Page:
– The biggest timesuck I know is eBay, whether for cameras or bikes. Sometimes this is very useful for research and learning. The danger is when I’m swiping through mindlessly (that word again!) looking at stuff I don’t need and can’t afford, rather than spending this time enjoying what I already have.

– It’s all about making conscious, intelligent choices about using my devices for useful and focused activities that somehow enrich my life. And being aware of when I’m doing anything just for the sake of it, or without much thought or purpose.


Overall I’m really happy with unplugging this year, and plan to continue to hone and experiment. 

Most of all, I hope to continue to stay more mindful in how and when I use my devices, which of course is a great exercise in all areas of our lives.

How do you feel about when and why you use your devices?

We’d love to hear your experiences below (and don’t forget to tick the “Notify me of new comments via email” box to follow the conversation).

Thanks for looking. Please share this post with others you feel will enjoy it too. If you’re interested, this is what my photography and cycling life looks like right now.

11 thoughts on “Lessons From The Unplugged – Mindlessness, Focus, And Why What Matters More Than When”

  1. Dan, the only things I watch with my devices is making sure I don’t share more than one or two posts on FB each day and only scroll down about twenty posts on my feed to stay in touch with what friends and doing and things of interest. I also only do up to half a dozen comments on blogs and posts like I’m doing now. I can get hooked into commenting like I did in the CCS days when I had over a hundred comments a day coming into my inbox. Now it is far less which gives me much more time for my private study. My phone and camera use are minimal and not a problem. I’d actually like a bit more use of my camera if I am honest xoxo susanJOY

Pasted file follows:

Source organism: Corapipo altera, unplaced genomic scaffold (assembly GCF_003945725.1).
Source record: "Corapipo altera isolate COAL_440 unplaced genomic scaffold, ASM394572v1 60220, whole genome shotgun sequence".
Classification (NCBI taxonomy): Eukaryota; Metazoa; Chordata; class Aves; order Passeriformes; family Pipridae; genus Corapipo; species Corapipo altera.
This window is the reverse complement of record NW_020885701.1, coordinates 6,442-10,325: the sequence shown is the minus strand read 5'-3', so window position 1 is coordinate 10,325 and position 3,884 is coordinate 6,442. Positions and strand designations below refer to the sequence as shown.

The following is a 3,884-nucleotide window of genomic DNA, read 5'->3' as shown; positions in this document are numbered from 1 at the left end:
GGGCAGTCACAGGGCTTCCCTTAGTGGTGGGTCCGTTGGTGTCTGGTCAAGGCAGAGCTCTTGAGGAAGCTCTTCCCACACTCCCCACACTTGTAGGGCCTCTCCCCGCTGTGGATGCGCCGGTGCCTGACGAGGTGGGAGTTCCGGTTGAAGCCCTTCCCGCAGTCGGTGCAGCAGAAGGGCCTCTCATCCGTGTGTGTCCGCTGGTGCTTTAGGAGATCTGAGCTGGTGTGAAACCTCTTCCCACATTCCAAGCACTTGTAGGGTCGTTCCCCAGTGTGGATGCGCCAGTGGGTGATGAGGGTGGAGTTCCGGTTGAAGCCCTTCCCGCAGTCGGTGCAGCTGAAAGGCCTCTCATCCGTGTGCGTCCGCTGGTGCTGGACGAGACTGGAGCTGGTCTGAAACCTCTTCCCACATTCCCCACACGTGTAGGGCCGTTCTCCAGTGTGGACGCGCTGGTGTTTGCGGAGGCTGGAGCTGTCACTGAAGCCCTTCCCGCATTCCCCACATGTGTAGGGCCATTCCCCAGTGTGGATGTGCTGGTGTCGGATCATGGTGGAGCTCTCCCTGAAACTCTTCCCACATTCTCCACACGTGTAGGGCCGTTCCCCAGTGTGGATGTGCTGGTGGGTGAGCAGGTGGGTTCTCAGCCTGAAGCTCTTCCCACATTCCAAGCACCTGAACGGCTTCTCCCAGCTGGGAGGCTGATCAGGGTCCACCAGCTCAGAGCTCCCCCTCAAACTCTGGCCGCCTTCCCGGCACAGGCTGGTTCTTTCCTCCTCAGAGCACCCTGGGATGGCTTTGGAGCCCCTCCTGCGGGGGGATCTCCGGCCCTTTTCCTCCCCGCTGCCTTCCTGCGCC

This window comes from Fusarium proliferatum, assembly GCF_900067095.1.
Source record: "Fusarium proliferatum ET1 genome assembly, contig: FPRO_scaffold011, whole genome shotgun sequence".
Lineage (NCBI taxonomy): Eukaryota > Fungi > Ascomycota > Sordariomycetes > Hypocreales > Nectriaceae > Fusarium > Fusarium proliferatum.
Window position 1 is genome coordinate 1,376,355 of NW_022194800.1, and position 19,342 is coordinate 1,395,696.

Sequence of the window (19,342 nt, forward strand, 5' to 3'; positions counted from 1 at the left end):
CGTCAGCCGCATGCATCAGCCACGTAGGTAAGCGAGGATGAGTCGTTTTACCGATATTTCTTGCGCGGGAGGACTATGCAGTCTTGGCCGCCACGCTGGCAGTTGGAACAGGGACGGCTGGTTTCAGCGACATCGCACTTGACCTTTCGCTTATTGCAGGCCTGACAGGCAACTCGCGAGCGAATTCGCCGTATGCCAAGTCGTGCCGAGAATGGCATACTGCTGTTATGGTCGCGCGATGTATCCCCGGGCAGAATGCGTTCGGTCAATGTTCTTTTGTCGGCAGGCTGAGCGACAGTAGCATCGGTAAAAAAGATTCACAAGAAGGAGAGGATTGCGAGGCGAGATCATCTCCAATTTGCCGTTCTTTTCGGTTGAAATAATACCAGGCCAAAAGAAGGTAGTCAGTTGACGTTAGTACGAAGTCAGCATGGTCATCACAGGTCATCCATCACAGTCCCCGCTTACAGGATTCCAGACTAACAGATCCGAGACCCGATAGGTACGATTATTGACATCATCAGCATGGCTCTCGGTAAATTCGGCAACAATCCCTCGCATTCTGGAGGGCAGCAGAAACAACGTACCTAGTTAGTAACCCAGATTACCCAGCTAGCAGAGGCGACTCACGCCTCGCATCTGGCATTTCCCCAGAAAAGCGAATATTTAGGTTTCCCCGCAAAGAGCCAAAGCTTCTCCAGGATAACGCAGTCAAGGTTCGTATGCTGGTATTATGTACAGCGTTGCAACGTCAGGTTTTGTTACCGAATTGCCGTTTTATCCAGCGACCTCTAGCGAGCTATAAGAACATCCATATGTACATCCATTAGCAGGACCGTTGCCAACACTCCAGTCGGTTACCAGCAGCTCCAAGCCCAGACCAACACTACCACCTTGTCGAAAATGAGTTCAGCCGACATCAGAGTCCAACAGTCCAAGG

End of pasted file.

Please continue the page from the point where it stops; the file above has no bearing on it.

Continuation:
1. Hi Susan, I think that’s very wise to limit your time. I also remember with CCS waking up some mornings to see triple figures of notifications in my inbox! It was an exciting time, but I reached a point where I accepted I couldn’t keep up with every reply to every thread I was following, and like you just checked the latest 20 or 30 say.

      These days I follow far less in the first place, so have no issues keeping abreast of things.

      I prefer this approach of reducing the number of sources that produce new content and then being able to view it all, rather than me having to sift through each day and decide what to read and what to ignore. The latest 20 might not be the most interesting 20.

  2. Hi Dan, Hope all is well, it’s been a while since I last posted infact it’s been a while since I’ve even “checked in” and read your postings, which leads me to say, I’ve just caught up on your postings and after catching up it seems sort of funny but I’ve enjoyed the “box set” it’s shown me how your postings tie together ….. in answer to your question…. well being honest I feel fine about the time I spend each day using my devices, ( phone, tablet )but I do religiously make sure it’s no longer than 2.5 hrs per day… which when typing feels like way too much, but considering checking mail, bit of browsing on ebay, plus YouTube, and the odd blog it soon adds up..
    One question I keep coming back to is this…. which I must say my dear old much loved 87 yrs young mum constantly goes on about is “what did these people do before the internet, facetime Skype, and twitter came about ???” Like many wise elderly people….. she has a point….. but for the life of me I can’t answer… how about you??
    BR Lynd

    1. BR Lynd, before laptops and mobile phones etc I watched way more TV and videos and spent more time on my needlecrafts, cooking, huge amounts of time letter writing to a large number of penfriends. I must admit as a librarian I love computers and mobile phones. I love how they network people and share knowledge and lots of good stuff. I don’t focus on the negative stuff with them but am still mindful of it xoxo susanJOY